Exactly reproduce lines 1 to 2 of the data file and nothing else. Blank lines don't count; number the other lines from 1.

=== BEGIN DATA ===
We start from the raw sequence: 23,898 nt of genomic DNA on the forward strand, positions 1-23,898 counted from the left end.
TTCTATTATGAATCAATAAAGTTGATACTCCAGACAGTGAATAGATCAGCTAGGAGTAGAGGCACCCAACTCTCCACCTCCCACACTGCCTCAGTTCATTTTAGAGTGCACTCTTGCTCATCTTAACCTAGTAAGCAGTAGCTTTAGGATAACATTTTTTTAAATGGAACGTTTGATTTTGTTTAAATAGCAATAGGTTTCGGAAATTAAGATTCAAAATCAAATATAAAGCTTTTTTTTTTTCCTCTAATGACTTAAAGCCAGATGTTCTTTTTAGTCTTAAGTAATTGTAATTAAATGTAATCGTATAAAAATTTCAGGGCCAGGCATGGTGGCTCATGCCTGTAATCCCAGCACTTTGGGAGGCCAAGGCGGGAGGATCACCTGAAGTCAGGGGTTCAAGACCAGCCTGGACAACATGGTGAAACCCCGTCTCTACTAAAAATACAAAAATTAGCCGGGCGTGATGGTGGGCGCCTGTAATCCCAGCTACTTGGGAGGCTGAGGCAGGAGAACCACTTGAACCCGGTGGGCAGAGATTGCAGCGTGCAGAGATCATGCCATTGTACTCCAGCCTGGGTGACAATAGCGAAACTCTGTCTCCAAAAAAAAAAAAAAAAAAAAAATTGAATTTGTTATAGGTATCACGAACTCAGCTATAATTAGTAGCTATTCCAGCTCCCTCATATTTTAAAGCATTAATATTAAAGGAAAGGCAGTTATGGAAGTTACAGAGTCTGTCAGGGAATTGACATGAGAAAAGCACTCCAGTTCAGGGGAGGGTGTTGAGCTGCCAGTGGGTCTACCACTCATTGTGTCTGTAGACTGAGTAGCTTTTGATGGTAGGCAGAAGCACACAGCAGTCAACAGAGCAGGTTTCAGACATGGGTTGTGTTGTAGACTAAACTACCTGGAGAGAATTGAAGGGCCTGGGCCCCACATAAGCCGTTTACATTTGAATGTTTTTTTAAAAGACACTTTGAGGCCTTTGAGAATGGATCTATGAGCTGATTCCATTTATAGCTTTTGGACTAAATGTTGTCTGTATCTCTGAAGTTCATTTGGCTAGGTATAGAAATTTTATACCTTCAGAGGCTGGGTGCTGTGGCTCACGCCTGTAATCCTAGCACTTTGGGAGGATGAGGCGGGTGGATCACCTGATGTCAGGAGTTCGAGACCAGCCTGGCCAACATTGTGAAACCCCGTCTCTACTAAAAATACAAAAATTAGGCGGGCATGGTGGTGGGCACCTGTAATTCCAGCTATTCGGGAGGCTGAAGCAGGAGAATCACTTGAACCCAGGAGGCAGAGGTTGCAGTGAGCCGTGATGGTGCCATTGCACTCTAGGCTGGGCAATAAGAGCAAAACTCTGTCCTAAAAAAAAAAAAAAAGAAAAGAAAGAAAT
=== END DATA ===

We start from the raw sequence: 23,898 nt of genomic DNA on the forward strand, positions 1-23,898 counted from the left end.
TTCTATTATGAATCAATAAAGTTGATACTCCAGACAGTGAATAGATCAGCTAGGAGTAGAGGCACCCAACTCTCCACCTCCCACACTGCCTCAGTTCATTTTAGAGTGCACTCTTGCTCATCTTAACCTAGTAAGCAGTAGCTTTAGGATAACATTTTTTTAAATGGAACGTTTGATTTTGTTTAAATAGCAATAGGTTTCGGAAATTAAGATTCAAAATCAAATATAAAGCTTTTTTTTTTTCCTCTAATGACTTAAAGCCAGATGTTCTTTTTAGTCTTAAGTAATTGTAATTAAATGTAATCGTATAAAAATTTCAGGGCCAGGCATGGTGGCTCATGCCTGTAATCCCAGCACTTTGGGAGGCCAAGGCGGGAGGATCACCTGAAGTCAGGGGTTCAAGACCAGCCTGGACAACATGGTGAAACCCCGTCTCTACTAAAAATACAAAAATTAGCCGGGCGTGATGGTGGGCGCCTGTAATCCCAGCTACTTGGGAGGCTGAGGCAGGAGAACCACTTGAACCCGGTGGGCAGAGATTGCAGCGTGCAGAGATCATGCCATTGTACTCCAGCCTGGGTGACAATAGCGAAACTCTGTCTCCAAAAAAAAAAAAAAAAAAAAAATTGAATTTGTTATAGGTATCACGAACTCAGCTATAATTAGTAGCTATTCCAGCTCCCTCATATTTTAAAGCATTAATATTAAAGGAAAGGCAGTTATGGAAGTTACAGAGTCTGTCAGGGAATTGACATGAGAAAAGCACTCCAGTTCAGGGGAGGGTGTTGAGCTGCCAGTGGGTCTACCACTCATTGTGTCTGTAGACTGAGTAGCTTTTGATGGTAGGCAGAAGCACACAGCAGTCAACAGAGCAGGTTTCAGACATGGGTTGTGTTGTAGACTAAACTACCTGGAGAGAATTGAAGGGCCTGGGCCCCACATAAGCCGTTTACATTTGAATGTTTTTTTAAAAGACACTTTGAGGCCTTTGAGAATGGATCTATGAGCTGATTCCATTTATAGCTTTTGGACTAAATGTTGTCTGTATCTCTGAAGTTCATTTGGCTAGGTATAGAAATTTTATACCTTCAGAGGCTGGGTGCTGTGGCTCACGCCTGTAATCCTAGCACTTTGGGAGGATGAGGCGGGTGGATCACCTGATGTCAGGAGTTCGAGACCAGCCTGGCCAACATTGTGAAACCCCGTCTCTACTAAAAATACAAAAATTAGGCGGGCATGGTGGTGGGCACCTGTAATTCCAGCTATTCGGGAGGCTGAAGCAGGAGAATCACTTGAACCCAGGAGGCAGAGGTTGCAGTGAGCCGTGATGGTGCCATTGCACTCTAGGCTGGGCAATAAGAGCAAAACTCTGTCCTAAAAAAAAAAAAAAAGAAAAGAAAGAAAT